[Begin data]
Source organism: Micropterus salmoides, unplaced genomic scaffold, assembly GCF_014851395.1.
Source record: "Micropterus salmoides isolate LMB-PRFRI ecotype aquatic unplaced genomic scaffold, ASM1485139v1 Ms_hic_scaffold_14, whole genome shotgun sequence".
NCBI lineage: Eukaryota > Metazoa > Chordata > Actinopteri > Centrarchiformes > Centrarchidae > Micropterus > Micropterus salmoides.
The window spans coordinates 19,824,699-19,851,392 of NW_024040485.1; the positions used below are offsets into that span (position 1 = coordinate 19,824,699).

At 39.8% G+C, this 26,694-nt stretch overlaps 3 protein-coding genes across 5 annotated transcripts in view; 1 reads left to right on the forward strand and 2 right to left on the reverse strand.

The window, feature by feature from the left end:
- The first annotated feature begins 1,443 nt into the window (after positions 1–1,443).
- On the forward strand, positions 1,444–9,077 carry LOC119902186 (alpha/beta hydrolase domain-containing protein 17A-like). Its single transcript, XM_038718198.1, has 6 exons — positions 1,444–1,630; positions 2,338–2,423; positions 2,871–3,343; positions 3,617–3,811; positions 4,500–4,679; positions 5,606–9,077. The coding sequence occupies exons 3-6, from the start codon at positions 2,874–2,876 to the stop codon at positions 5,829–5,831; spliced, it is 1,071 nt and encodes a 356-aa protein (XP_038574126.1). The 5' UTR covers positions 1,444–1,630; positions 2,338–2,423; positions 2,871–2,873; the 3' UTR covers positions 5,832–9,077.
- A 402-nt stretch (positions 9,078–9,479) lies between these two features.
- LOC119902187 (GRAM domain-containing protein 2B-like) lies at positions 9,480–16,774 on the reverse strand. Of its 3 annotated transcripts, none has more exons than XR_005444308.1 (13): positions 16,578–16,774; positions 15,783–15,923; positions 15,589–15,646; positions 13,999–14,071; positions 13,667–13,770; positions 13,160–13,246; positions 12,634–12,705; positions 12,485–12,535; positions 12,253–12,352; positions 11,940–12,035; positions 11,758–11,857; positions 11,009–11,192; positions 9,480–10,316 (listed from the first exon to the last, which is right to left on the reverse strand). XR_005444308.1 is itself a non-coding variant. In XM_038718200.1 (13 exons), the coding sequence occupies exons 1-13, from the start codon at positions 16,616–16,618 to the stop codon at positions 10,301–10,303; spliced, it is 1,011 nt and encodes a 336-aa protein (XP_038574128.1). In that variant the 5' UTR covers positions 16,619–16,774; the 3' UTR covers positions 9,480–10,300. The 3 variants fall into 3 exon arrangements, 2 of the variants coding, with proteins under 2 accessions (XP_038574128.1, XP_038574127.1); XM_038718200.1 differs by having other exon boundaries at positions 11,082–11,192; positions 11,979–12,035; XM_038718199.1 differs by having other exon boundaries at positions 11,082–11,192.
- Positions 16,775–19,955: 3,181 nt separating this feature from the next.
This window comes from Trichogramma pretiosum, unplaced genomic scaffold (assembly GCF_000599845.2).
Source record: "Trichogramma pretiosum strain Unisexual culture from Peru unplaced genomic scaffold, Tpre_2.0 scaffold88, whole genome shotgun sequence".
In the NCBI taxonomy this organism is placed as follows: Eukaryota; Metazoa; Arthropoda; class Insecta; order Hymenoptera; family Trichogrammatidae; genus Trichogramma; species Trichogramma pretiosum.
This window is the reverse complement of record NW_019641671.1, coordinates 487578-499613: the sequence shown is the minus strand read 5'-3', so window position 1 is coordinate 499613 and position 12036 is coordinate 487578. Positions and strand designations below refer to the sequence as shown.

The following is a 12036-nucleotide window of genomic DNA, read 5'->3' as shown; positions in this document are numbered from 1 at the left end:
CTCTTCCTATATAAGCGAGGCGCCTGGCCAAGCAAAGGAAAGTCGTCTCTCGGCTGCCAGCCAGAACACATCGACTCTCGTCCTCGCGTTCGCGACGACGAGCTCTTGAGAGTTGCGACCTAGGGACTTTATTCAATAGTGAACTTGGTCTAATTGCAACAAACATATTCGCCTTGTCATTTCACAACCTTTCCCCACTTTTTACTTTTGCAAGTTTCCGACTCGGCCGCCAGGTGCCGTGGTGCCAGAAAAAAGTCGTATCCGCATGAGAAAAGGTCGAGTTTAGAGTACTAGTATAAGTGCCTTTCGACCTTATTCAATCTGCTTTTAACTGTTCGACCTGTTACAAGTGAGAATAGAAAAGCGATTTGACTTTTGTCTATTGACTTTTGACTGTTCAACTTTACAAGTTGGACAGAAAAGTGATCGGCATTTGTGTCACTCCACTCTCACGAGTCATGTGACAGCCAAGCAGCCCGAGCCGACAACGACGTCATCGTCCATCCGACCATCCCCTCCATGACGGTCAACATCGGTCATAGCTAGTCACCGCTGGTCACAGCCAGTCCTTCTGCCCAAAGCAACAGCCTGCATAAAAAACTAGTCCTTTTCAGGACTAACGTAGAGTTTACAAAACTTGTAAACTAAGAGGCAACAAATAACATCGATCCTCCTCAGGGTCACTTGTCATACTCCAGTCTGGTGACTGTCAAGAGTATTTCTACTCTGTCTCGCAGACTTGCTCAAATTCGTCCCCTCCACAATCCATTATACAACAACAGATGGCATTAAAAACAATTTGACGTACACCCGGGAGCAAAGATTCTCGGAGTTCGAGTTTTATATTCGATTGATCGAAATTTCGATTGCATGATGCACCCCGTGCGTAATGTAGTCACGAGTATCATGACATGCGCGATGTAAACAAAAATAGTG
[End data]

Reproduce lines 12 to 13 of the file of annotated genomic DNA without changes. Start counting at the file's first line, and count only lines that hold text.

This window comes from Trichogramma pretiosum, unplaced genomic scaffold (assembly GCF_000599845.2).
Source record: "Trichogramma pretiosum strain Unisexual culture from Peru unplaced genomic scaffold, Tpre_2.0 scaffold88, whole genome shotgun sequence".